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Thread: Neon/Fans/Anything controlled from your PC

  1. #1
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    Neon/Fans/Anything controlled from your PC

    Probably old news with the Fusion Brain now released - but this is cheap!!


    Too much research and a few hours thinking turned into this:








    small demo vid



    I'm trying to think of all the useless possibilities for this. Will be posting my source code and schematic some time in the future.

  2. #2
    Constant Bitrate
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    Why use a realy for this?
    Why not just use a MOSFET transistor instead?

  3. #3
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    I have no experience in using them. However from reading up they are simply transistors which accept very low current.

    Are there any reasons why I shouldn't use them? What about isolation of the parallel port?

  4. #4
    Variable Bitrate mayhembdm666's Avatar
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    You might want to look at using a Opto-isolator in the circuit and this will allow you then to use a mosfet.

    A opto is more or less a LED with a receiver, So by turning on the LED you are completing the circuit on the other side of the chip where the receiver is and this will allow you to switch a logic circuit while making sure its not connected to your delicate circuit.

    A common use for these chips are in computer PSU as most will have them.

    To me they are the best source of isolation, But have a look and see what you think.
    2004 Holden WL Caprice Auto GENIII
    Base System = Raspberry Pi
    Everything else is pending for now as switched from a Mini-ITX setup

  5. #5
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    .. and if your circuit doesn't use much current you don't even need a Mosfet connected to the isolator, just drive it directly

  6. #6
    Variable Bitrate mayhembdm666's Avatar
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    You will want to isolate it due to if there is a fault with the mosfet or a surge, It can short back into the parallel port. Using the isolate method, The most you will do is blow the opto.
    2004 Holden WL Caprice Auto GENIII
    Base System = Raspberry Pi
    Everything else is pending for now as switched from a Mini-ITX setup

  7. #7
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    Ooh, maybe I should have said. I have two concepts - the other one does involve the opto-isolator. I just need to put it all together.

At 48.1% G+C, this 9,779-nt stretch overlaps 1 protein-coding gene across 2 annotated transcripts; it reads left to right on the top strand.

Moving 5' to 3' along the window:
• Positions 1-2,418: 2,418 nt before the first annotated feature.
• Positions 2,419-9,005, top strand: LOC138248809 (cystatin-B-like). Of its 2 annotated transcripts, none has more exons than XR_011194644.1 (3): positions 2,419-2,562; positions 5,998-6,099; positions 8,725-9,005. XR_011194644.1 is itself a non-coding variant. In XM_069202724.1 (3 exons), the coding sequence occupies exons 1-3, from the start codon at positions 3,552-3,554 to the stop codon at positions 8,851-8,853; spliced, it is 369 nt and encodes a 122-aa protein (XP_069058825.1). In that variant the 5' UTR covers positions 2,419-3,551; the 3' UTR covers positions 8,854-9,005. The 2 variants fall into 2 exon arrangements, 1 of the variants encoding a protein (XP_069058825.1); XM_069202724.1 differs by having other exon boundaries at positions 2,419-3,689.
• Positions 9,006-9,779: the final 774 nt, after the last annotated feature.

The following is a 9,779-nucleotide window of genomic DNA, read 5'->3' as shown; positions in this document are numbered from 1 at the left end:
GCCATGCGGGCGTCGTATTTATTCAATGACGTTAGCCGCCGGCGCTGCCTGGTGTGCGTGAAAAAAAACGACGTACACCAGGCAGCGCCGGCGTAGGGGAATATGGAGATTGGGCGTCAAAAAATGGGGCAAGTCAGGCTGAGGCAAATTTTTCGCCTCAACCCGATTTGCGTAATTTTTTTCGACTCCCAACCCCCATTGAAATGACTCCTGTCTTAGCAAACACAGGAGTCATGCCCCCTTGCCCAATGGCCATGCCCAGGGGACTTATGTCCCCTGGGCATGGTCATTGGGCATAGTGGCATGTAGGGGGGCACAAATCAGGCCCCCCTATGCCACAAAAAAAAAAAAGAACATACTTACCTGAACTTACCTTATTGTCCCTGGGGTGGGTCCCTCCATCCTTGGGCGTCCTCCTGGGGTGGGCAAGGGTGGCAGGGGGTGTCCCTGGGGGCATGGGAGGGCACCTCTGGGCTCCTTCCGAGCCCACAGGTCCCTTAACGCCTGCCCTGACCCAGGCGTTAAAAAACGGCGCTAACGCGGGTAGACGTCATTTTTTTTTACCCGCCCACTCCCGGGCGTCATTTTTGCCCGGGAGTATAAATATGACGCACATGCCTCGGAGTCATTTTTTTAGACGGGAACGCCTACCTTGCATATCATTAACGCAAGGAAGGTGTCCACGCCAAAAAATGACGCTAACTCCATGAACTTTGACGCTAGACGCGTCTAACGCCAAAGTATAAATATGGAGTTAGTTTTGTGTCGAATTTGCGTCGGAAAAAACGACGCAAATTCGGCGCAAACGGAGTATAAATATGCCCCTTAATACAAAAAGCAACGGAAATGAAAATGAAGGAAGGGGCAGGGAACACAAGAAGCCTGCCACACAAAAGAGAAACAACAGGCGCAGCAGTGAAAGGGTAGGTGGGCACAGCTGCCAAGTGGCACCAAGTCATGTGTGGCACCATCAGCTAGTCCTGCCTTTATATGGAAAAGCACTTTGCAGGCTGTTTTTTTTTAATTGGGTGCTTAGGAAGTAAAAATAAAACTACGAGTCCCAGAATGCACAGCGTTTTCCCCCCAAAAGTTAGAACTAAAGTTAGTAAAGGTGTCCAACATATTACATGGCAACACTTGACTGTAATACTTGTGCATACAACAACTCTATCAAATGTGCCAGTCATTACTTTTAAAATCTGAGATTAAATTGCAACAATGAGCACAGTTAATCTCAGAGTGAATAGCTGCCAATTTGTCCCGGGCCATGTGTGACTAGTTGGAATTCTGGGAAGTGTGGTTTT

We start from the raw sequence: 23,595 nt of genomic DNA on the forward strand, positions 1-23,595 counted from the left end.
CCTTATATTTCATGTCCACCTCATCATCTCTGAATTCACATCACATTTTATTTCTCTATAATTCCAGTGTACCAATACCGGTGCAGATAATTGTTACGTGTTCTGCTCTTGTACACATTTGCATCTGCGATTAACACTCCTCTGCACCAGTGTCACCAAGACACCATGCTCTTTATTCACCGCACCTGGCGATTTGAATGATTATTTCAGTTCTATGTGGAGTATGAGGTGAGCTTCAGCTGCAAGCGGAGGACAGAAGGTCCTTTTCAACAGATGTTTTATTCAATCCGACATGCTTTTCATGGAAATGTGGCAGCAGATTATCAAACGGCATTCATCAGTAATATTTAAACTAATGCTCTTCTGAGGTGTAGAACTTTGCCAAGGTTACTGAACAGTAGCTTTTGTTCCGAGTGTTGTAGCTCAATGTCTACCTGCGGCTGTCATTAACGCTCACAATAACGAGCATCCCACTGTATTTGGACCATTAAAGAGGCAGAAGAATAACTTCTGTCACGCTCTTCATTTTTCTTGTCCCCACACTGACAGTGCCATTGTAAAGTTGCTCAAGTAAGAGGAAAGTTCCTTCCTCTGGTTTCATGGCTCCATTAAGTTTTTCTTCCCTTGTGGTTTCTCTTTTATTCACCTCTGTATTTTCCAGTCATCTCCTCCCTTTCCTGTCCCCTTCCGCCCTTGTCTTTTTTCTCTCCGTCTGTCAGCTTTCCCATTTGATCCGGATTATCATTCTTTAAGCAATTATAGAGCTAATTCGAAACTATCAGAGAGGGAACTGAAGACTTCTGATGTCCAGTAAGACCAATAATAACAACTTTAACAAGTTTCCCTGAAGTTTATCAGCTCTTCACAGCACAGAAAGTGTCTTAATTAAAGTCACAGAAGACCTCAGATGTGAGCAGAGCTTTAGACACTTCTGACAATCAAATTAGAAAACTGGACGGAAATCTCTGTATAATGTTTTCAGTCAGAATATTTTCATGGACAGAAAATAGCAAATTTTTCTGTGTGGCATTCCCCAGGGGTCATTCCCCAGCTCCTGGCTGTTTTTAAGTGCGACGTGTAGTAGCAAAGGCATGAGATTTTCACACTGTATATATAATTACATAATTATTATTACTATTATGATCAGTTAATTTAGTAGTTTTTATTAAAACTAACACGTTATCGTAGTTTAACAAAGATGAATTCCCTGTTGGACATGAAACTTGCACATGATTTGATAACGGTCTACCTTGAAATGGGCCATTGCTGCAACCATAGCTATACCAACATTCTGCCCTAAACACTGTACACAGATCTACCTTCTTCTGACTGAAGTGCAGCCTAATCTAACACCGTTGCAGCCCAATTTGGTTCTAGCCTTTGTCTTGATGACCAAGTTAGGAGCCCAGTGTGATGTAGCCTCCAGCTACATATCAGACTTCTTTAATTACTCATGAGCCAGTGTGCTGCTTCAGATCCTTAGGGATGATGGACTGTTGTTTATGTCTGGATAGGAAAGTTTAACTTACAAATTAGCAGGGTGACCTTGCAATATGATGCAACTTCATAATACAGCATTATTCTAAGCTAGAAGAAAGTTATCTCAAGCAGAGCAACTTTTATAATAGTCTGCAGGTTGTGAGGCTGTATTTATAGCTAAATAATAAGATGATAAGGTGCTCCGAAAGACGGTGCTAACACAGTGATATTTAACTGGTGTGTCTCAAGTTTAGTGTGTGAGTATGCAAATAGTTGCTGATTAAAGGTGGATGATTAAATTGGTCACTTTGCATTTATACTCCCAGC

Any recommended part numbers for the MOSFET? I normally use 2N2222A transistors. Saving on components would be nice.

  8. #8
    Variable Bitrate mayhembdm666's Avatar
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    Here a few projects that are used for xmas lights: This is a common project
    SSR = Solid State Relay

    Project One:christmaslights.netbootdisk.com SSR
    Two: dv-fansler.com SSR
    Three: www.ksochristmaslights.com SSR
    Four: computerchristmas.com Channel Multiplier Style

    I cant remember what mosfet we ended up using when building the xmas lights controller, But the overall setup was running on 24v. The mosfets did not need any heat sinks so i think their rating would have been 48/120v or something.

    Have a google around on "Xmas Light controller mosfet", I jsut cant atm as my broadband has been throttled down due to a house mate who has no respect at all....
    2004 Holden WL Caprice Auto GENIII
    Base System = Raspberry Pi
    Everything else is pending for now as switched from a Mini-ITX setup

  9. #9
    Constant Bitrate
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    Quote Originally Posted by mayhembdm666 View Post
    You will want to isolate it due to if there is a fault with the mosfet or a surge, It can short back into the parallel port. Using the isolate method, The most you will do is blow the opto.
    Just put a resistor in between the PC and the gate of the MOSFET, then you wont destroy your PC if the MOSFET shortcircuits.

  10. #10
    Variable Bitrate mayhembdm666's Avatar
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    A resistor can short...So this is still unsafe.

    For proper protection, You need to have a safe gap for the circuit..
    2004 Holden WL Caprice Auto GENIII
    Base System = Raspberry Pi
    Everything else is pending for now as switched from a Mini-ITX setup

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